What do you do as a government and a governing party when your party secretary launches an all-out attack on Swedish industry and accuses investors for deliberately taking money out of firms and withholding investments in order to damage the chances of the Social Democratic party in the 2006 elections?
Answer: It depends.
If you are the Minister of Trade and Commerce, you declare that levels of investments have been unusually high good during 2005 and that this is a sign of a strong economic development with investments in growth oriented industries.
If you are the Finance Minister, you declare that because the economy is booming companies shouldn’t pay dividends to investors. The Finance Minister, it should be noted, is often seen as a close ally to the Prime Minister.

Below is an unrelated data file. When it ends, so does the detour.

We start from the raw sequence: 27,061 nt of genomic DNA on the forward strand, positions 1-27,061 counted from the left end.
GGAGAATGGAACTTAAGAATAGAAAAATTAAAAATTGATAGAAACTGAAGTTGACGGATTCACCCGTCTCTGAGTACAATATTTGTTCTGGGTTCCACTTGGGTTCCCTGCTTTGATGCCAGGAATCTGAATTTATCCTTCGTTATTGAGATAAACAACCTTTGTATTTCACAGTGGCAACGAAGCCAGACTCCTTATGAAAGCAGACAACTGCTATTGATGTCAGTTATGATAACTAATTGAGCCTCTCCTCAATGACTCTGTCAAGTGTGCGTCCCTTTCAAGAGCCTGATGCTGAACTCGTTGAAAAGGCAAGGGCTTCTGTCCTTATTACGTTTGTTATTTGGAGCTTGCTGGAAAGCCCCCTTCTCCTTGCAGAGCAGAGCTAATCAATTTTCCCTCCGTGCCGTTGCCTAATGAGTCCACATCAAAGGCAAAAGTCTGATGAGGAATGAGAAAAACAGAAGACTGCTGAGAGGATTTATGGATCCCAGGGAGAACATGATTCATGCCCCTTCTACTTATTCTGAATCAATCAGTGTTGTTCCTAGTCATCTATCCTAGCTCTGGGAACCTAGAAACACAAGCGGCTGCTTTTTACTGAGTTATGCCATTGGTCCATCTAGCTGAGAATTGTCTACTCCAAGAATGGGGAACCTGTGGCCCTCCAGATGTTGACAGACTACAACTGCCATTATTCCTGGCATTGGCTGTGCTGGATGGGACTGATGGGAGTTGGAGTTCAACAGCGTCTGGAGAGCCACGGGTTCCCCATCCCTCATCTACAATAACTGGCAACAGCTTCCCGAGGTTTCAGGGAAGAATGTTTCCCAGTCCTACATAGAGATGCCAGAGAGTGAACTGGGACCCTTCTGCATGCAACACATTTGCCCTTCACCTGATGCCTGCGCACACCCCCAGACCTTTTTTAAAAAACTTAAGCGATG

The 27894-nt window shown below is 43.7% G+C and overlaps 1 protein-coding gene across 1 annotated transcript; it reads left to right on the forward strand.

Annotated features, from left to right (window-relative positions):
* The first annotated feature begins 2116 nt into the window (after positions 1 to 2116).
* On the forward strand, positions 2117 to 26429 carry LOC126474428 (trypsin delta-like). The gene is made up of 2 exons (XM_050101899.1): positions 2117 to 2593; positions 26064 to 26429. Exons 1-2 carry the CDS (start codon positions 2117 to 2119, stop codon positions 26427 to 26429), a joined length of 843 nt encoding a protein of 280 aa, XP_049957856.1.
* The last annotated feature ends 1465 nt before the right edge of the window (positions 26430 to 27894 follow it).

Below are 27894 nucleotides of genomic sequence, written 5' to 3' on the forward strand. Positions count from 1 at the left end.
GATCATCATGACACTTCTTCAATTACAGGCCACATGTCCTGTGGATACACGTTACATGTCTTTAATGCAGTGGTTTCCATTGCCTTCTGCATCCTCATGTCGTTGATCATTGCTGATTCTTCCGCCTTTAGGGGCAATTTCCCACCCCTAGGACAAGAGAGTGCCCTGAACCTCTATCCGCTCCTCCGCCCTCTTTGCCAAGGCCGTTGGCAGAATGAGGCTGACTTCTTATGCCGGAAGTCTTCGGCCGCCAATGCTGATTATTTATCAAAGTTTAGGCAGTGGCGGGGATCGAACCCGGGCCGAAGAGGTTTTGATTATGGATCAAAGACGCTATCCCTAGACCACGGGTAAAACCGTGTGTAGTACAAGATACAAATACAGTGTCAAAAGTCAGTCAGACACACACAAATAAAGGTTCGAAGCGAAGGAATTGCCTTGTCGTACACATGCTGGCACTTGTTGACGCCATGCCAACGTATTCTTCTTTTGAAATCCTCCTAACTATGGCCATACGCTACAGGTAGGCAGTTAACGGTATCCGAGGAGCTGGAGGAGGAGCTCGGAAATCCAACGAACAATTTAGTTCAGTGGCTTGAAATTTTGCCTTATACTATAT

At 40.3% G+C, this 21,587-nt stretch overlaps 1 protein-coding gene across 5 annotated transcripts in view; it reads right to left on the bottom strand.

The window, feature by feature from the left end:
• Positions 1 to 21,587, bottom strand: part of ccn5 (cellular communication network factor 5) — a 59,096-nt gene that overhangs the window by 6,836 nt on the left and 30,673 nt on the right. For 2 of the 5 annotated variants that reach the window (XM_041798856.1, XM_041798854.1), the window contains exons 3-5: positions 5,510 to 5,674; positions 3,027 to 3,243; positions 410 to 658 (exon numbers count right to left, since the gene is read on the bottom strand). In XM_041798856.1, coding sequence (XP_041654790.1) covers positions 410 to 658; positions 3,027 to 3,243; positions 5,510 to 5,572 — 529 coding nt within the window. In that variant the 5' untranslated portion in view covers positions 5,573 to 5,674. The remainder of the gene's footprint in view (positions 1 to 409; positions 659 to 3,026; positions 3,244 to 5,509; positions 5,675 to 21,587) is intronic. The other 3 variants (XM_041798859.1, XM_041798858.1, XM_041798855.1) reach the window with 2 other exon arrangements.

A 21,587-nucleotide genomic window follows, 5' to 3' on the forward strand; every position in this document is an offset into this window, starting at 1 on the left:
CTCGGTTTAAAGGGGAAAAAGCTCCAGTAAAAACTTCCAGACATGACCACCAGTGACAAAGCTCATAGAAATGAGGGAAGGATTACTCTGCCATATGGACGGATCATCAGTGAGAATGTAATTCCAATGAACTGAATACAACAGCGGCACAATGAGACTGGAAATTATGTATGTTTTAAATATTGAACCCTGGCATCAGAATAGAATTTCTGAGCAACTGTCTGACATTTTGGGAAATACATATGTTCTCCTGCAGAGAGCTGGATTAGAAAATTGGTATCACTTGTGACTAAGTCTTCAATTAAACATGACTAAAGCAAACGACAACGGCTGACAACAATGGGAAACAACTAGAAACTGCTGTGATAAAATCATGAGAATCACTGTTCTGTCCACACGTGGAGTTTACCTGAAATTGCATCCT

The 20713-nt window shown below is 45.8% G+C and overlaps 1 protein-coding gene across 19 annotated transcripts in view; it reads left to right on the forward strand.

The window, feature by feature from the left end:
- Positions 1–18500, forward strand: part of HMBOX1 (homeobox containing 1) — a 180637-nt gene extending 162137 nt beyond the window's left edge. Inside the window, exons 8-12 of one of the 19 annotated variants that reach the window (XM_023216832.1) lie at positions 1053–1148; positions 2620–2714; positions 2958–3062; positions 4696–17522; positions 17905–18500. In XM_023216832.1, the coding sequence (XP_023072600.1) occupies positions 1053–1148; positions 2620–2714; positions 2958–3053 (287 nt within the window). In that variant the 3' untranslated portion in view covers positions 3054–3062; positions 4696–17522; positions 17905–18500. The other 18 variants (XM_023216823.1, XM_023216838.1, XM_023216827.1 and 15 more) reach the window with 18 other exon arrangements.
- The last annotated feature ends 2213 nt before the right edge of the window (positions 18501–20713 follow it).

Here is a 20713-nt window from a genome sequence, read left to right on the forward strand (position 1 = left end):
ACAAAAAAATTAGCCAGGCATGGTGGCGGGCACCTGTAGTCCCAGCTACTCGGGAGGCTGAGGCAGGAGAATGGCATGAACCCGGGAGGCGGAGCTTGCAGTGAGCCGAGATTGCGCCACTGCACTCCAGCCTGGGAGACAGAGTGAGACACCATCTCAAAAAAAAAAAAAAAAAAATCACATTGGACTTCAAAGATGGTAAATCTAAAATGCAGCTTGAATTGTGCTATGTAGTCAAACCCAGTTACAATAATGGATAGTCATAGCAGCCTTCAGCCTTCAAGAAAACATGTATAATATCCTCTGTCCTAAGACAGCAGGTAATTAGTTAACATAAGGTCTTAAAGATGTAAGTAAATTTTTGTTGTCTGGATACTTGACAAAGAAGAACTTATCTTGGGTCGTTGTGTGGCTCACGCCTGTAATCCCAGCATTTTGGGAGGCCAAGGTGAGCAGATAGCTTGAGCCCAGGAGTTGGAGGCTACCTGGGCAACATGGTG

And if you are a public broadcaster, you go through the quarterly reports of the largest Swedish companies and discover that the largest dividends had been paid by state-owned companies to the Swedish state.
Here I should note that during later years the Swedish state has often been critizised for being excessively zealous in demanding dividends from state owned-companies with the strategy leading to financial problems for the companies (the railway company SJ nearly went bankrupt in 2004) or excessive costs for organisations and individuals who use – or are forced to use – products or services from those companies (one example is the pseudo-market controlled by Akademiska Hus and which colleges and universities have to negotiate).